Our Day of Archaeology was spent conducting field survey in Kent, New York. We were on properties owned by the New York City Department of Environmental Protection and adjacent to the West Branch Reservoir that is part of the City’s water system.
The City’s maps of these properties depict boundaries, some generalized topography, and sometimes trails, roads, or buildings. But archaeological survey generates very different maps of the same places.
For example, today’s units were Adams and Dean Pond. The Adams map suggests that we will find 2 buildings on DEP land at the SW corner then a trail that takes us through the unit. The Dean Pond map suggests that there are no roads, trails, or buildings. Some map readers might even believe the Dean Pond unit is preserved forest.
Armed with our handheld GPS units (Garmin is our brand of choice) and a high-end Nikon camera, my 3 summer research assistants and I went out to explore these units and document what is really there (or not there).
The Adams Unit had a lot of recent trash (beverage bottles and packages from fish bait and fishing lures) right by the reservoir. There was also a rowboat here, locked to a tree. The two buildings were actually private residences, and therefore off-limits despite what the map suggested. We hiked all through very rough terrain (steep slopes plus boulders) and never found the trails marked on the DEP maps. Our Garmins said we were on the trail. We trust our Garmins more than the DEP maps.
What we will be adding to our own version of the Adams map is a building foundation not far from the private residences and one of the most formal stone walls we have encountered in the forests of Kent. Despite the changing topography, this wall was consistent in size and shape for a long distance. The stones were tabular and shaped, not simply piled. Someone put a lot of effort into this wall, and therefore into this property. We’ll have to do more research to figure out what function it served here.
Next we surveyed the Dean Pond Unit. The DEP map shows a blank space yet there is a maintained road right into the unit (for DEP use only). We always follow roads because roads usually lead to places of cultural importance. This road passed through a few less formal stone walls and ended at a very large pile of mulch and cut tree logs. From there the property turned from forest into a beautiful meadow (we did some “Sound of Music” re-enactments) and we followed an ATV road (ATVs are not allowed on these properties) until it became a foot trail, then a network of foot trails. (Remember there are no trails at all on the DEP map).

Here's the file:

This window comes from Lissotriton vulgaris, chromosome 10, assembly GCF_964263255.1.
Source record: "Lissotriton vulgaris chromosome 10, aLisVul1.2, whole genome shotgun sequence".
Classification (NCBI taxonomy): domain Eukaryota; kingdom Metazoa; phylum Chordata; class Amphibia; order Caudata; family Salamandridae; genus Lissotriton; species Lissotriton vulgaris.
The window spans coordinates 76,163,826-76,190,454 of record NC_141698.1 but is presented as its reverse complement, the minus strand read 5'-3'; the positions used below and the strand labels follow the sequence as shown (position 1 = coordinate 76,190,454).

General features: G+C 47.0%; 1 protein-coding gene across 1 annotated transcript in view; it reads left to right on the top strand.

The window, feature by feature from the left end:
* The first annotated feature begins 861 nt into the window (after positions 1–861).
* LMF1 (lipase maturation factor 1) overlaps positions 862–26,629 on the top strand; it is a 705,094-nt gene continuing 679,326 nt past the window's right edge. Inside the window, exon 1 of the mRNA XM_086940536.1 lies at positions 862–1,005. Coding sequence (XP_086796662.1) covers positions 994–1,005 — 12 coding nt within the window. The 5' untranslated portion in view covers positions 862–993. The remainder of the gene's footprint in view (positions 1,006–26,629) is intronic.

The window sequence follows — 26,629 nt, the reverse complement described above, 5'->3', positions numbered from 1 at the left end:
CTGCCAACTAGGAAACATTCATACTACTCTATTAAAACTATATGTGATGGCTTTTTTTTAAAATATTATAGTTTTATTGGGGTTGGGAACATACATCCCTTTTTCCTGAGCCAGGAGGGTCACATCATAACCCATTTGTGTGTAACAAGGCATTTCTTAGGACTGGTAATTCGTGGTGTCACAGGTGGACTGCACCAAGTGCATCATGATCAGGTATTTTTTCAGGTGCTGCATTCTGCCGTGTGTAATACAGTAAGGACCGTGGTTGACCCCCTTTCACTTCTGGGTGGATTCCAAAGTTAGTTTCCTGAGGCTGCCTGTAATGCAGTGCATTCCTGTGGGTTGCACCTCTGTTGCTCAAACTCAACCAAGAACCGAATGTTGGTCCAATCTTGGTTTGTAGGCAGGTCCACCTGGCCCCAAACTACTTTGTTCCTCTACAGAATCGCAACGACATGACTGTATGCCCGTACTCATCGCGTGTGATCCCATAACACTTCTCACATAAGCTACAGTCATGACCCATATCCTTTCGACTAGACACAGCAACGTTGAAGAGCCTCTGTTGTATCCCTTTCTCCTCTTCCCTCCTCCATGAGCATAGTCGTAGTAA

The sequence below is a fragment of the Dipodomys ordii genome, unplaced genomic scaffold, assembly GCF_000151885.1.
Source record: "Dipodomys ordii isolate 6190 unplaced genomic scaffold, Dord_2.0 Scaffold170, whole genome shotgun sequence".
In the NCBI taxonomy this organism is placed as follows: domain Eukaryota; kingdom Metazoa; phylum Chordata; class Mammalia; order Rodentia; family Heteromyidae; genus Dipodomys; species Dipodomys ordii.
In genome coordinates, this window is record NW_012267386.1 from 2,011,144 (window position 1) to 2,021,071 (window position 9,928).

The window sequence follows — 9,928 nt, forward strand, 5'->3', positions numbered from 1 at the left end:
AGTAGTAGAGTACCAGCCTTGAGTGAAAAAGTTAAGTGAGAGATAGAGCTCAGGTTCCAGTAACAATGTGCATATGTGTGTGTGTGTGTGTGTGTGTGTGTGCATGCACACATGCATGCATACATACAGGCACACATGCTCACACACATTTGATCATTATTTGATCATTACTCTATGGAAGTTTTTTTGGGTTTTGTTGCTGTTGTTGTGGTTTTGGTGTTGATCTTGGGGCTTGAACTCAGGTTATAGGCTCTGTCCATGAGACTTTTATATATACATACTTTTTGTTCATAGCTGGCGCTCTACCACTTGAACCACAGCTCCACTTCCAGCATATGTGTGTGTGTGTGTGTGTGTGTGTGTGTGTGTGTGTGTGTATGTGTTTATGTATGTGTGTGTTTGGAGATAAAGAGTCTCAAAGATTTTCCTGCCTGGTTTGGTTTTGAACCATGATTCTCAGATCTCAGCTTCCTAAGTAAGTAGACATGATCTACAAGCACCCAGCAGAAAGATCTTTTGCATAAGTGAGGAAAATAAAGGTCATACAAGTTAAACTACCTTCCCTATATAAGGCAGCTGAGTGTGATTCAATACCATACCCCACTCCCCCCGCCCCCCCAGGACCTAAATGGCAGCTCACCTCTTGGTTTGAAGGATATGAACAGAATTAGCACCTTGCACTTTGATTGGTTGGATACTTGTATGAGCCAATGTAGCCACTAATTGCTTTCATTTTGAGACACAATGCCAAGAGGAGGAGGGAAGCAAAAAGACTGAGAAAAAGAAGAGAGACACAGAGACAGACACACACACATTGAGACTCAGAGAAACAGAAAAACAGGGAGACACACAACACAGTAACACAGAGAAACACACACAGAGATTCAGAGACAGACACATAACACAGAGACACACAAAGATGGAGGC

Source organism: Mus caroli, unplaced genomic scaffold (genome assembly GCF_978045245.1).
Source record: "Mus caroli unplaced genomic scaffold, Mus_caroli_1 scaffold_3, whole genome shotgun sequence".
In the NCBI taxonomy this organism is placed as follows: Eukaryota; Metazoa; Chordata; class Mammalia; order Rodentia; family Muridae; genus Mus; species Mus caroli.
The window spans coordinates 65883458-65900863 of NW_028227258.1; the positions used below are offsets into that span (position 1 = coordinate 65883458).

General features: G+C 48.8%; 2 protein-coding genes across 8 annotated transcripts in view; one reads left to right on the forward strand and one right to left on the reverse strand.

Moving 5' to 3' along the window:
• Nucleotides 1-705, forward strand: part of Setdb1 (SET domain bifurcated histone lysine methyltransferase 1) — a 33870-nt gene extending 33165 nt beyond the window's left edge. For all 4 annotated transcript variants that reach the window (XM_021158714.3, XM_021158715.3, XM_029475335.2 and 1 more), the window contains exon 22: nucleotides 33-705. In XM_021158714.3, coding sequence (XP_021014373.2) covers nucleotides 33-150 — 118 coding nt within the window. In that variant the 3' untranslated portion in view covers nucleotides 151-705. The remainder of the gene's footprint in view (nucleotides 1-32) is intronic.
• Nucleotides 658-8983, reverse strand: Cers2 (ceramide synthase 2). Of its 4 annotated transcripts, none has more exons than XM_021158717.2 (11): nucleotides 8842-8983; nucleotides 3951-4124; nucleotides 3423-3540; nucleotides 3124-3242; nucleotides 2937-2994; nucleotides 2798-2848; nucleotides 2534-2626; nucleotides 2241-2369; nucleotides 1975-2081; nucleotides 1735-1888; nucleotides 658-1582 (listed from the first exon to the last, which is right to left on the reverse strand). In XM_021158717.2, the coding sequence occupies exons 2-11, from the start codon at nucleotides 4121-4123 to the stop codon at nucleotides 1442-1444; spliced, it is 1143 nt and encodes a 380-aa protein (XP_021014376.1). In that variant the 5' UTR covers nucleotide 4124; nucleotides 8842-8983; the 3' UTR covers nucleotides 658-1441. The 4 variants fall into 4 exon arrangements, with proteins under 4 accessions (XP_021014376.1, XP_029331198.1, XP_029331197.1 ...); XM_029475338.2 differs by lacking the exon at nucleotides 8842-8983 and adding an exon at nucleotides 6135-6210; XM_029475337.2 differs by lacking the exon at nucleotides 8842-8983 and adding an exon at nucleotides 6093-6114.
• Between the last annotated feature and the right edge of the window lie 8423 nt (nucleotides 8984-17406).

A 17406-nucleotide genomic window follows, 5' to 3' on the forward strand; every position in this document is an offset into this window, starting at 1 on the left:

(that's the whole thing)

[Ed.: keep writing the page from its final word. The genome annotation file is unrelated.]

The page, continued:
Far into the unit we followed an average stone wall that had barbed wire attached to metal posts along its length. This was not a beautiful wall yet it certainly was part of controlling animal access to the meadow. Along this wall we documented a trash scatter from the 1970s that contained beverage bottles, glass jars, and a metal bathroom scale. This find ranks right up there with the metal deli meat slicer found on another property. Given the high sugar content of the associated beverage bottles, can we speculate that someone who drank a lot of soda gave up on weighing themselves and tossed everything out together?
Next week we will download all the locations of our finds – from walls to beverage bottles – and begin to make our cultural maps of these places. These maps provide a means for discussing how the landscape has changed in the 150-years since New York City acquired lands to create its reservoir system. That program changed the trajectory of many New York towns, destroying some and altering others.
Instead of going on and on about our research project, we’ll leave you with this take away message: Maps show what their makers want you to see. Wherever you see a blank spot on a map of your town, ask what used to be there. Go explore and you will see the past is everywhere, even in the woods. No digging required.
Lastly, our methodology is to take photos and lat/long coordinates of our finds. We DO NOT collect any artifacts. We DO NOT disturb the ground. We simply hike with our eyes open and our GPS devices, cameras, and notebooks record what we see.